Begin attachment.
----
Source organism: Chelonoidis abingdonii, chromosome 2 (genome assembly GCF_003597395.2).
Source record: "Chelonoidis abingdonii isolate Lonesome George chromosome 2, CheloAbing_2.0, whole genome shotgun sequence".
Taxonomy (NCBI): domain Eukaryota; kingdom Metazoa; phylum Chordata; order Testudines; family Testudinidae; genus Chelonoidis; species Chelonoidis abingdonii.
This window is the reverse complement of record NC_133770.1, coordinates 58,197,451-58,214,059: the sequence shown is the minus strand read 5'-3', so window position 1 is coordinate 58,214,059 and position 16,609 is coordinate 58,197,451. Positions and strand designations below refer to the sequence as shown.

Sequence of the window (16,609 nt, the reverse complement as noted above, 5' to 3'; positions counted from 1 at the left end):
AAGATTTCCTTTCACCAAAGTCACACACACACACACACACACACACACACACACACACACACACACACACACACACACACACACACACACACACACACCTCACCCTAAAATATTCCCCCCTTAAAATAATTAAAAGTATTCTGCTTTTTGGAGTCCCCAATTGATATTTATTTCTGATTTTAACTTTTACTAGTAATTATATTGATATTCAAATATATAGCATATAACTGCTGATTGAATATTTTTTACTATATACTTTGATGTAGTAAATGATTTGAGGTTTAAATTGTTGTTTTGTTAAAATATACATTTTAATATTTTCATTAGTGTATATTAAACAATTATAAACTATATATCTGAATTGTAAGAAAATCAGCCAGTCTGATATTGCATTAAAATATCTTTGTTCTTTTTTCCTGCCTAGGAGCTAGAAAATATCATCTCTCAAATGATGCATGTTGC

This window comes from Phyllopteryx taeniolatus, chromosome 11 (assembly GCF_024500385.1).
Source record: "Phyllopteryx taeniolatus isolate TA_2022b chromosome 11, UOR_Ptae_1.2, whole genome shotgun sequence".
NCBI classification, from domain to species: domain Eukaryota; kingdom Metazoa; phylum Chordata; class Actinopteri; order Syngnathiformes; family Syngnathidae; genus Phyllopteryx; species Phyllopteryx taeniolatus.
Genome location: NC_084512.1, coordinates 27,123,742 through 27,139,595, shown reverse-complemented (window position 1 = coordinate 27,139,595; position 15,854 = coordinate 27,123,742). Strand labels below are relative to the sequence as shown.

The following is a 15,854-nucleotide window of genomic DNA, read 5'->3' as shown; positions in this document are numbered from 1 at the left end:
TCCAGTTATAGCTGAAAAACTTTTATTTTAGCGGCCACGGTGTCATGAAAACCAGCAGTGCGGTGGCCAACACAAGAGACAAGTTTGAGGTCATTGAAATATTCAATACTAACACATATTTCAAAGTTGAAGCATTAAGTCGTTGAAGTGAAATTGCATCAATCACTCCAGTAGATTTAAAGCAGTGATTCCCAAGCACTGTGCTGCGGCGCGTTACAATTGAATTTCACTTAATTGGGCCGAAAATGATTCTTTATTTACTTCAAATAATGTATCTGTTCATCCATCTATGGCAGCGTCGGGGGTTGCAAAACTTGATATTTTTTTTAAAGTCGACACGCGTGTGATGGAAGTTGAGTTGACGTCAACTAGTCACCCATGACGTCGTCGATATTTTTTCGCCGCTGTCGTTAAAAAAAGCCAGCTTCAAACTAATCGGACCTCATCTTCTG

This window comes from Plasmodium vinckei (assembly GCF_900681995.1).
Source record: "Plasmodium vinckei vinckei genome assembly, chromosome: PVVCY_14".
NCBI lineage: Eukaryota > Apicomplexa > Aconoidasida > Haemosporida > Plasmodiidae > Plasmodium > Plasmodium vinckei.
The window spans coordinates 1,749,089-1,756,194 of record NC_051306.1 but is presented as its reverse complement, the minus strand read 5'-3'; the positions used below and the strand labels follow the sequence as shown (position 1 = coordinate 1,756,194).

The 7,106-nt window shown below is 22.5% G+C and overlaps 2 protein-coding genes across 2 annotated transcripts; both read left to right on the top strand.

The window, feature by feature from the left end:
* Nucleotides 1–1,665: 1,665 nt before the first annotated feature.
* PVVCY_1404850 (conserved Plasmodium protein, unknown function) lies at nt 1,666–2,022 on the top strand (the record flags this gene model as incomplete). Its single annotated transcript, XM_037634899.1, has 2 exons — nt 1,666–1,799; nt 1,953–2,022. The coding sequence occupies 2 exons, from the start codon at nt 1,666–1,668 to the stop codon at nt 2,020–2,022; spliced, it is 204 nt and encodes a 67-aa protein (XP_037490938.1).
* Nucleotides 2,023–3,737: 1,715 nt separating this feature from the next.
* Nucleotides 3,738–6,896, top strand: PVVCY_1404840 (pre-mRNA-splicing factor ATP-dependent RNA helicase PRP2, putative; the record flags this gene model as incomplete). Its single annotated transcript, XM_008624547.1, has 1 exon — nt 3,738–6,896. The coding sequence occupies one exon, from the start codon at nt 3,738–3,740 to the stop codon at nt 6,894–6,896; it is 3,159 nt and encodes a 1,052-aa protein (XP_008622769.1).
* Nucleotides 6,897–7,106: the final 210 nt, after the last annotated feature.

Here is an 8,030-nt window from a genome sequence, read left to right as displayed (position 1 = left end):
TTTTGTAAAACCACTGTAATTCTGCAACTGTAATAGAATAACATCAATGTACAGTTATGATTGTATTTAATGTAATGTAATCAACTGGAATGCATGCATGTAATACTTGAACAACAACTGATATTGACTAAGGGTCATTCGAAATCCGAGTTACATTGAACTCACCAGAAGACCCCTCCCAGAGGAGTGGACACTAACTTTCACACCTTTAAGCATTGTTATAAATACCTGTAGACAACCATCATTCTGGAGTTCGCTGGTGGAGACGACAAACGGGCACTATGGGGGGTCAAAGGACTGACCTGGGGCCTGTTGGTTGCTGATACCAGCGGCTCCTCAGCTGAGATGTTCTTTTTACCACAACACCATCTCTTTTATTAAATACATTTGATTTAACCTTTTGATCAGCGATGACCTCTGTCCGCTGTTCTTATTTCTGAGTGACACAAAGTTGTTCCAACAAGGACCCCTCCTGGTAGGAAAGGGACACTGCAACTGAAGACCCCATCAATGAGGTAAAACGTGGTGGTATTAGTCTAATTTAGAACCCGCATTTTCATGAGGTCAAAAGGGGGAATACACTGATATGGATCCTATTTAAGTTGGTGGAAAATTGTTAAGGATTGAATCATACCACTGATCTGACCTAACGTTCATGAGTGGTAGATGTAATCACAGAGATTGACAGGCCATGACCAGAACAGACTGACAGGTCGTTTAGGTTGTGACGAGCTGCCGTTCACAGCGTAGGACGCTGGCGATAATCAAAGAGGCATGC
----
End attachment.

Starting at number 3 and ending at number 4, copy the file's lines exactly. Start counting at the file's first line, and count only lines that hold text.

Taxonomy (NCBI): domain Eukaryota; kingdom Metazoa; phylum Chordata; order Testudines; family Testudinidae; genus Chelonoidis; species Chelonoidis abingdonii.
This window is the reverse complement of record NC_133770.1, coordinates 58,197,451-58,214,059: the sequence shown is the minus strand read 5'-3', so window position 1 is coordinate 58,214,059 and position 16,609 is coordinate 58,197,451. Positions and strand designations below refer to the sequence as shown.